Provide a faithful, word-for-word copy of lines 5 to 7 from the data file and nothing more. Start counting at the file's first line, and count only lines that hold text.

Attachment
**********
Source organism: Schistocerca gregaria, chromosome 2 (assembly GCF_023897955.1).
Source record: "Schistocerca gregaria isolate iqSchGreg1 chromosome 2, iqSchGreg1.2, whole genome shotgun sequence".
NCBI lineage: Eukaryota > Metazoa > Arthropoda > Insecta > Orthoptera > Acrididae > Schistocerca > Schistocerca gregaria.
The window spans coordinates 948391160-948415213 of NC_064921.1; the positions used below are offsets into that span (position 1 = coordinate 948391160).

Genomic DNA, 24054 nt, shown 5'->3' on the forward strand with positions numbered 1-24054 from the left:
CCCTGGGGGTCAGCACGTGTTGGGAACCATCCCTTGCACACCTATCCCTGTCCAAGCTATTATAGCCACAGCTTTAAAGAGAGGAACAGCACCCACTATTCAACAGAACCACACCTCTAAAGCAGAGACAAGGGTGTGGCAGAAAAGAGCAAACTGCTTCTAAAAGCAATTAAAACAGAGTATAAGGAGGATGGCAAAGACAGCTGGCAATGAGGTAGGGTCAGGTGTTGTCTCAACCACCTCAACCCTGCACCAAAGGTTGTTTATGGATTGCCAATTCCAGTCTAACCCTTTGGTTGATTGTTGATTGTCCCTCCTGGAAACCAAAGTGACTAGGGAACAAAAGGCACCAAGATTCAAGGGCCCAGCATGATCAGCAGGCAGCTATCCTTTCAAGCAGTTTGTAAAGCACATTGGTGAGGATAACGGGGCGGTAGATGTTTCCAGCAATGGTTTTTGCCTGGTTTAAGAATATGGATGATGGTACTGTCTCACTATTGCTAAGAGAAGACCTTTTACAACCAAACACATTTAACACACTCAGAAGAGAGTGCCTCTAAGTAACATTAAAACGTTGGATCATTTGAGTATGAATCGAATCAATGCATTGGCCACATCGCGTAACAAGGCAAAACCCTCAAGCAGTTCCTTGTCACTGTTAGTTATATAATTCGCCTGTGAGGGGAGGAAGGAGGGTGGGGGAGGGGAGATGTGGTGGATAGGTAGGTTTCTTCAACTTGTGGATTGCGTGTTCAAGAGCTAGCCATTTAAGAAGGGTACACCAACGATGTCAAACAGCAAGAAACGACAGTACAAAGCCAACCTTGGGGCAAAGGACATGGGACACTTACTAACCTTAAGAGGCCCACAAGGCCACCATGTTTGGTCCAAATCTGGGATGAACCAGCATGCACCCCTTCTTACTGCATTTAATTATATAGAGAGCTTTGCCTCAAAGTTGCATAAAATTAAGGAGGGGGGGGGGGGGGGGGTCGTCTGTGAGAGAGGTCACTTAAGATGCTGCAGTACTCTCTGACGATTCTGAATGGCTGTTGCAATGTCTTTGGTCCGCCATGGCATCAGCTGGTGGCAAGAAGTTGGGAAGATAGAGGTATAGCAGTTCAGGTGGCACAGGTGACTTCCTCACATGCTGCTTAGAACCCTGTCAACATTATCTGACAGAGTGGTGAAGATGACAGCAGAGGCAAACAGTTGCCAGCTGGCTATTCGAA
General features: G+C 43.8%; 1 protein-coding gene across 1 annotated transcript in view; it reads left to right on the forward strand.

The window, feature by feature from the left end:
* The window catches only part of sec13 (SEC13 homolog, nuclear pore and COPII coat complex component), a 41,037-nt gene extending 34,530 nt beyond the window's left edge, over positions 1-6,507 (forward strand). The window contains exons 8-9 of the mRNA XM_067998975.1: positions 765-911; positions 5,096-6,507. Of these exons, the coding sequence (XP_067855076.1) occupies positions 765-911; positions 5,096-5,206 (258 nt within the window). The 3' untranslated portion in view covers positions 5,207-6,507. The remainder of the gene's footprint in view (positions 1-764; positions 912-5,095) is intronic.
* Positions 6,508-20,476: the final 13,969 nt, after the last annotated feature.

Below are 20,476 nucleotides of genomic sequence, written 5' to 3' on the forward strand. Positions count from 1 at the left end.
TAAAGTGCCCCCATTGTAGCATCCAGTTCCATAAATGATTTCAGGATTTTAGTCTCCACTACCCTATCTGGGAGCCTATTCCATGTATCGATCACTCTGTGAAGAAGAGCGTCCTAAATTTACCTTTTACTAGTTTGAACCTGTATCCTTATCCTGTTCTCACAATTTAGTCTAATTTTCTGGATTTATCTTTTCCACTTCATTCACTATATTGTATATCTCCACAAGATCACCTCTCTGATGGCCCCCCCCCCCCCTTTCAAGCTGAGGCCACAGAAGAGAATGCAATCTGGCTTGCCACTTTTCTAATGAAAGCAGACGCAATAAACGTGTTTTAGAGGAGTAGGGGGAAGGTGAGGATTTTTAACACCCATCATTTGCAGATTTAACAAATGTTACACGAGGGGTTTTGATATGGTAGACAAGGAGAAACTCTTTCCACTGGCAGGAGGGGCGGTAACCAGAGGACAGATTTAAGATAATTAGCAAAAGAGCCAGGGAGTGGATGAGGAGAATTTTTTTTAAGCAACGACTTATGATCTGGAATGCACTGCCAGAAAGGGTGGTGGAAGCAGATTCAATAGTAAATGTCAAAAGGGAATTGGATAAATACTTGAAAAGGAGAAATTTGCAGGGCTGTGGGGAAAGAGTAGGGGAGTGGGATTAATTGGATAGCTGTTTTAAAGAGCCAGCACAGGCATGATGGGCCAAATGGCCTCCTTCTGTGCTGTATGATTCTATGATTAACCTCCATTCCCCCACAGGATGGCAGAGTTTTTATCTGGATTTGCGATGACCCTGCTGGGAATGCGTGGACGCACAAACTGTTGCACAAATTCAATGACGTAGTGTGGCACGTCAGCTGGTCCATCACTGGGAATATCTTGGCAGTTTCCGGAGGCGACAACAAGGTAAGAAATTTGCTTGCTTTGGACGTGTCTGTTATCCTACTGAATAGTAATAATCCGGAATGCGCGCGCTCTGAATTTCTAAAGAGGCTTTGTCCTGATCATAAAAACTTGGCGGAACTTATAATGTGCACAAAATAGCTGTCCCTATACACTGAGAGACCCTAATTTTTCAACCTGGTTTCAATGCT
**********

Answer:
Genomic DNA, 24054 nt, shown 5'->3' on the forward strand with positions numbered 1-24054 from the left:
CCCTGGGGGTCAGCACGTGTTGGGAACCATCCCTTGCACACCTATCCCTGTCCAAGCTATTATAGCCACAGCTTTAAAGAGAGGAACAGCACCCACTATTCAACAGAACCACACCTCTAAAGCAGAGACAAGGGTGTGGCAGAAAAGAGCAAACTGCTTCTAAAAGCAATTAAAACAGAGTATAAGGAGGATGGCAAAGACAGCTGGCAATGAGGTAGGGTCAGGTGTTGTCTCAACCACCTCAACCCTGCACCAAAGGTTGTTTATGGATTGCCAATTCCAGTCTAACCCTTTGGTTGATTGTTGATTGTCCCTCCTGGAAACCAAAGTGACTAGGGAACAAAAGGCACCAAGATTCAAGGGCCCAGCATGATCAGCAGGCAGCTATCCTTTCAAGCAGTTTGTAAAGCACATTGGTGAGGATAACGGGGCGGTAGATGTTTCCAGCAATGGTTTTTGCCTGGTTTAAGAATATGGATGATGGTACTGTCTCACTATTGCTAAGAGAAGACCTTTTACAACCAAACACATTTAACACACTCAGAAGAGAGTGCCTCTAAGTAACATTAAAACGTTGGATCATTTGAGTATGAATCGAATCAATGCATTGGCCACATCGCGTAACAAGGCAAAACCCTCAAGCAGTTCCTTGTCACTGTTAGTTATATAATTCGCCTGTGAGGGGAGGAAGGAGGGTGGGGGAGGGGAGATGTGGTGGATAGGTAGGTTTCTTCAACTTGTGGATTGCGTGTTCAAGAGCTAGCCATTTAAGAAGGGTACACCAACGATGTCAAACAGCAAGAAACGACAGTACAAAGCCAACCTTGGGGCAAAGGACATGGGACACTTACTAACCTTAAGAGGCCCACAAGGCCACCATGTTTGGTCCAAATCTGGGATGAACCAGCATGCACCCCTTCTTACTGCATTTAATTATATAGAGAGCTTTGCCTCAAAGTTGCATAAAATTAAGGAGGGGGGGGGGGGGGGGGTCGTCTGTGAGAGAGGTCACTTAAGATGCTGCAGTACTCTCTGACGATTCTGAATGGCTGTTGCAATGTCTTTGGTCCGCCATGGCATCAGCTGGTGGCAAGAAGTTGGGAAGATAGAGGTATAGCAGTTCAGGTGGCACAGGTGACTTCCTCACATGCTGCTTAGAACCCTGTCAACATTATCTGACAGAGTGGTGAAGATGACAGCAGAGGCAAACAGTTGCCAGCTGGCTATTCGAA
General features: G+C 43.8%; 1 protein-coding gene across 1 annotated transcript in view; it reads left to right on the forward strand.